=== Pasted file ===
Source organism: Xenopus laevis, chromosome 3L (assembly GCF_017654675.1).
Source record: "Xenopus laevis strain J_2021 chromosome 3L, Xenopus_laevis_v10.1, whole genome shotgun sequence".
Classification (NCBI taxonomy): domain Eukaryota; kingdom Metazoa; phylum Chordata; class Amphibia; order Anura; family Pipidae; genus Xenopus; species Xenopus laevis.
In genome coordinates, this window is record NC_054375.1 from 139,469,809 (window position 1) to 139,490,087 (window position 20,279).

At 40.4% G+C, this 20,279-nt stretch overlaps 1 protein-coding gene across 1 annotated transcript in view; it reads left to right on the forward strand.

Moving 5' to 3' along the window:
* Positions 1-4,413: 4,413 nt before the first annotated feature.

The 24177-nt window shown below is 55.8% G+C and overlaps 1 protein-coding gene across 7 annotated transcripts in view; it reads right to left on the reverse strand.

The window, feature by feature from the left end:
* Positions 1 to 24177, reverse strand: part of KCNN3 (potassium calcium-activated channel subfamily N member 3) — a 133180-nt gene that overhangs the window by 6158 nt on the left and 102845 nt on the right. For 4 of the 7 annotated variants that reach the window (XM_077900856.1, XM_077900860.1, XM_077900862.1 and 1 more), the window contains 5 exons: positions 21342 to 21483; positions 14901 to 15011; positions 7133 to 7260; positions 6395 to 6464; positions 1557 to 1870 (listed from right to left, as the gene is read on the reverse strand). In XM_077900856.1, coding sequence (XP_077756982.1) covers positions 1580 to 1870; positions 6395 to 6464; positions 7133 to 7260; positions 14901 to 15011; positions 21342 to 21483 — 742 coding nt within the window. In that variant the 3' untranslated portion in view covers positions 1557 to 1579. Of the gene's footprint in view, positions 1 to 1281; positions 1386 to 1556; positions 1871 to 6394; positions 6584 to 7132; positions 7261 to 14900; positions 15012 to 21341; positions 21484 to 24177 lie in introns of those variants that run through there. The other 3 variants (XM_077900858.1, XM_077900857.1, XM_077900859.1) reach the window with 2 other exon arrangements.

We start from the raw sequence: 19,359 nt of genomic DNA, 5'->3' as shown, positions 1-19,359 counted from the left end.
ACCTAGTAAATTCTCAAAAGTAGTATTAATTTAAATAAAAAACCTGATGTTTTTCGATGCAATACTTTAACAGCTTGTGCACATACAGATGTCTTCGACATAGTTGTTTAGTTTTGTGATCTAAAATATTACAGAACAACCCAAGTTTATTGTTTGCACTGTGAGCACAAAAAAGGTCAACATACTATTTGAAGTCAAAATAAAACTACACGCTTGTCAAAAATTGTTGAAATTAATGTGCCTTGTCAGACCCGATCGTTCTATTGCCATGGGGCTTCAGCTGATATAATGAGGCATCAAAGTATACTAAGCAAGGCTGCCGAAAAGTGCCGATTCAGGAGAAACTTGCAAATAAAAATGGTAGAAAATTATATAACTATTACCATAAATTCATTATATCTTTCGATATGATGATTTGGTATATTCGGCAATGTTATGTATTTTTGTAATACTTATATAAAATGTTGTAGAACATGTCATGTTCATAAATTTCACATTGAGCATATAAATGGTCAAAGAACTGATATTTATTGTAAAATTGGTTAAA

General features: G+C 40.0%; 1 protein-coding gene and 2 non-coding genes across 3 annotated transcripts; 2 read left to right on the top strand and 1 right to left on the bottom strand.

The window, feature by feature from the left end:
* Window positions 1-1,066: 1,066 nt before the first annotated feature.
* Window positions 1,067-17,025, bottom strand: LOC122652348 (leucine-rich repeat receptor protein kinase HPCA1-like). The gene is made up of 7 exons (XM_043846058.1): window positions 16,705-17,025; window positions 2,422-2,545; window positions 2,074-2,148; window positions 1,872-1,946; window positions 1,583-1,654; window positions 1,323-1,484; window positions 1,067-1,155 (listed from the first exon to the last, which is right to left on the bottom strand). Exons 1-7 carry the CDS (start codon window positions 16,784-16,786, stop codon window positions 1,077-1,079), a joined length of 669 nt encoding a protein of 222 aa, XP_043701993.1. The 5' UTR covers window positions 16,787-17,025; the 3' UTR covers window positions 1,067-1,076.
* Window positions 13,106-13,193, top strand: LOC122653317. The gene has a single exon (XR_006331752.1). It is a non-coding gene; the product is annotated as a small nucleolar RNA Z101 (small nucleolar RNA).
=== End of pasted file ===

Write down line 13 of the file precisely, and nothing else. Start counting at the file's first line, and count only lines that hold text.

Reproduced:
General features: G+C 40.0%; 1 protein-coding gene and 2 non-coding genes across 3 annotated transcripts; 2 read left to right on the top strand and 1 right to left on the bottom strand.